Yesterday I caught a genuine salt-running Atlantic salmon on the fly in the Miramichi River up in New Brunswick, Canada. Since I started flyfishing some fifeen years ago, I have dreamed of fishing here, as these waters are fabled and the Miramichi is sadly one of the last great East Coast salmon rivers, even though historically these fish could be found as far south as New Jersey. I can now scratch Miramichi salmon off the bucket list, but I can tell you it didn’t come easy.


Unlike Pacific salmon, Atlantics don’t spawn and die, and they don’t only strike out of aggression. These fish are actually eating smelt in the river, and there are so many of the little baitfish around, getting them to switch from the real thing to a fly is a challenge.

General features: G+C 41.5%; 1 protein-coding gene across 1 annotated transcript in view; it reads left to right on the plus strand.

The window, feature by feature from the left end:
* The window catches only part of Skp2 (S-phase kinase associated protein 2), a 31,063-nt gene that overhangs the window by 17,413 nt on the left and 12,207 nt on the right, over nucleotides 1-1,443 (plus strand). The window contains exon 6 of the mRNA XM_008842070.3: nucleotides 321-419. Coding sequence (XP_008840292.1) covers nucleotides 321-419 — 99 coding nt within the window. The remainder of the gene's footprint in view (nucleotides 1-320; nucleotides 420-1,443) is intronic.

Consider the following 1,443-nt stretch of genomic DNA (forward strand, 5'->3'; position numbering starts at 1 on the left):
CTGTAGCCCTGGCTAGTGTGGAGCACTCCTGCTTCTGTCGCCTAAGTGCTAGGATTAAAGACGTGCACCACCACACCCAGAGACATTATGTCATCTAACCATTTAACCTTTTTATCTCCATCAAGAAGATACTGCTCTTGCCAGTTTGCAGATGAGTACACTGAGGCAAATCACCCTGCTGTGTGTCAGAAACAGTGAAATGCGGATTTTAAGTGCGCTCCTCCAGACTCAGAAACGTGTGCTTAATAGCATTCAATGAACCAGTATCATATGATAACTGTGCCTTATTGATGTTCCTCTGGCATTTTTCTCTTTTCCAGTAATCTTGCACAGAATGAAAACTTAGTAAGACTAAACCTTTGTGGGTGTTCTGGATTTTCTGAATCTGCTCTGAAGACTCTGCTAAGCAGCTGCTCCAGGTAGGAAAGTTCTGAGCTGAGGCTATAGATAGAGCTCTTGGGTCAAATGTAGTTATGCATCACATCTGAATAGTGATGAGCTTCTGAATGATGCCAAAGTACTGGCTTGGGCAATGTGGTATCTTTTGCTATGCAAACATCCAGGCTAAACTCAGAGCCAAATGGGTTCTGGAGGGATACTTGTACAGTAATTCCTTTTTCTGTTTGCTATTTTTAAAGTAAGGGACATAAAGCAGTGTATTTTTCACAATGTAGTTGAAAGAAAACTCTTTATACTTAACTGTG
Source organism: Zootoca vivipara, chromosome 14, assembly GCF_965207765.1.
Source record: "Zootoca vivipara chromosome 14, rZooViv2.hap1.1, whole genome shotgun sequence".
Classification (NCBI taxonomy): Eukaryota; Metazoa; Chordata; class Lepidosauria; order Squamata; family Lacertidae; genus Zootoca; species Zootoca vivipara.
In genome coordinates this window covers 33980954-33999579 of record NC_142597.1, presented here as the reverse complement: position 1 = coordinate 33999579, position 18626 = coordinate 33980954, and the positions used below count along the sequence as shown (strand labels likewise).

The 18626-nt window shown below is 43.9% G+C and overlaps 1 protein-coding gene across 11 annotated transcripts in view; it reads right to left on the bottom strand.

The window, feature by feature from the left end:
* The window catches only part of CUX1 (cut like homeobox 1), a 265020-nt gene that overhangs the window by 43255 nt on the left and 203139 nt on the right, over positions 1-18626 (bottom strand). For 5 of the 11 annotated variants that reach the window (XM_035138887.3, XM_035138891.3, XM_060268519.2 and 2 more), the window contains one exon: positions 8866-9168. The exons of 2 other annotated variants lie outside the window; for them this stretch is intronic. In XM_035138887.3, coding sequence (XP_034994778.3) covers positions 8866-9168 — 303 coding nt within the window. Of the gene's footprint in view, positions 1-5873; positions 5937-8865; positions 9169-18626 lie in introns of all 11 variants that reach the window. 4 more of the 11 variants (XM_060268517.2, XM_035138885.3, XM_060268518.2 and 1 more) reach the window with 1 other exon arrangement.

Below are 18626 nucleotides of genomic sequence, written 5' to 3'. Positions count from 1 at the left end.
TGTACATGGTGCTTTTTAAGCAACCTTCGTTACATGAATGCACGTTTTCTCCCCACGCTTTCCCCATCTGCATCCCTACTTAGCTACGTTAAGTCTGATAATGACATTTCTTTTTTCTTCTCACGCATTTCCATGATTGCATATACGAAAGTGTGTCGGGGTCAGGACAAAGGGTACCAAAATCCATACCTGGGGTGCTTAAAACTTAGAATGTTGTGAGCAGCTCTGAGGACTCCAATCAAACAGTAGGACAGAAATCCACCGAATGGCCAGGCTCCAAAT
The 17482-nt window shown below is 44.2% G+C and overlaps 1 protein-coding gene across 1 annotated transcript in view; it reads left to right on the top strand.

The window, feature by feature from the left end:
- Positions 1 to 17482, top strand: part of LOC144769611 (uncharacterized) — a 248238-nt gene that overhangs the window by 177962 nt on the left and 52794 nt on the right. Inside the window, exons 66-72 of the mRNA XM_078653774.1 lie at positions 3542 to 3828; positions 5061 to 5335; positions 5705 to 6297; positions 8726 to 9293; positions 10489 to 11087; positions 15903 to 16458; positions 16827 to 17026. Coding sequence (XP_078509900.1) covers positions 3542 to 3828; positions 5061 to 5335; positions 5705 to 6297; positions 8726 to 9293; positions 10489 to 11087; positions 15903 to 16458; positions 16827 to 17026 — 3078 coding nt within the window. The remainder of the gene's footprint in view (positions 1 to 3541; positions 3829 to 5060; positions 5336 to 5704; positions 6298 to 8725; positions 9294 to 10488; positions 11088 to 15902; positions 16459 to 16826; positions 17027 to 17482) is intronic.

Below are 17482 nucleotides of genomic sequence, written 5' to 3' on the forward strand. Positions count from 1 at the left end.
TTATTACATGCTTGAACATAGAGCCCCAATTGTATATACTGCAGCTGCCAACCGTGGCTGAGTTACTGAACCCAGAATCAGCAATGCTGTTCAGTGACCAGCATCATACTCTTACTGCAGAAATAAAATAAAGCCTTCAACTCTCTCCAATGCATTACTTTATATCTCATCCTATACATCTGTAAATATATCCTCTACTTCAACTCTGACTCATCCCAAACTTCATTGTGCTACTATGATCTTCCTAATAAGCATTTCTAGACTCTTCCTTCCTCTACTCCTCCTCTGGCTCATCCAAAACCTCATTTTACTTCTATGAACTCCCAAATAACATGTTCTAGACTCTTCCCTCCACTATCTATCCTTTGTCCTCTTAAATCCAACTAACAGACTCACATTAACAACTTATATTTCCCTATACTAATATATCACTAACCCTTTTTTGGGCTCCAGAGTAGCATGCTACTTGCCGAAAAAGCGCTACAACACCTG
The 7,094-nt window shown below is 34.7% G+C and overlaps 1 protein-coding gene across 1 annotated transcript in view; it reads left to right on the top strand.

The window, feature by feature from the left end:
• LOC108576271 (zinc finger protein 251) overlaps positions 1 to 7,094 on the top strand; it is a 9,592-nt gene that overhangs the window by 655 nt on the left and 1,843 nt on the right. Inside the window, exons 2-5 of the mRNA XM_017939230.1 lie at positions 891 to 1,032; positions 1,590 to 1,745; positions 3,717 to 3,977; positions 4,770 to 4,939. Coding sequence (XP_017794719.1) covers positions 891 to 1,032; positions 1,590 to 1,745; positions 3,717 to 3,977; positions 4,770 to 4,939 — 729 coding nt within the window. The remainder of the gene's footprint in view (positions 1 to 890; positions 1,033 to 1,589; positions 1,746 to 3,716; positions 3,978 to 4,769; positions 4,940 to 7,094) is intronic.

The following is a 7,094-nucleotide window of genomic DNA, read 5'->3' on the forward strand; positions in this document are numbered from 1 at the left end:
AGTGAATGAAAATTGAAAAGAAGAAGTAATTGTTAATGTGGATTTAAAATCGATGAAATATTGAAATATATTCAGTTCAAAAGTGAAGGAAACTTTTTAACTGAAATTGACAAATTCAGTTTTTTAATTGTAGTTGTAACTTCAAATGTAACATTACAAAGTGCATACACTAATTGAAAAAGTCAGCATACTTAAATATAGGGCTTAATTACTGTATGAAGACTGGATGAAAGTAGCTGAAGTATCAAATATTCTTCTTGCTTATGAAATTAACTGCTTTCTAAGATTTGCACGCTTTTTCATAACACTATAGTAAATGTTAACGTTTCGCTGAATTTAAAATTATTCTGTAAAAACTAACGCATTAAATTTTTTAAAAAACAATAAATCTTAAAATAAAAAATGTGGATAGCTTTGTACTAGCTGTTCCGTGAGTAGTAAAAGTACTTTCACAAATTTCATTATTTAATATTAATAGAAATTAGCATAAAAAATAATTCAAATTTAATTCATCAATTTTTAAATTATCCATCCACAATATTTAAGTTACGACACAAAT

The technique we’re using is as simple and old-school as it comes: cast a streamer cross-current, let it swing until the line straightens out, do it again. But seeing that I am constantly coniving and analysing the situation when I fish, my wheels are turning something fierce. If the classic Black Ghost and Pink Panty streamers we’re chucking are only getting hit on the occasion, wouldn’t a flashy Deceiver loaded with tinsel be better? If they’re picky during the day, couldn’t I catch more at night? After all, Atlantic salmon are brown trout kin, and last night I heard them smashing smelt in the dark, even though our guides say they don’t eat after sundown.

The real question is, would you stick with tradition and keep fishing exactly how they have here for decades, or go experimental? Do you always listen to your guides, or do you see nothing wrong with trying things your own way? I don’t want to be rude. – JC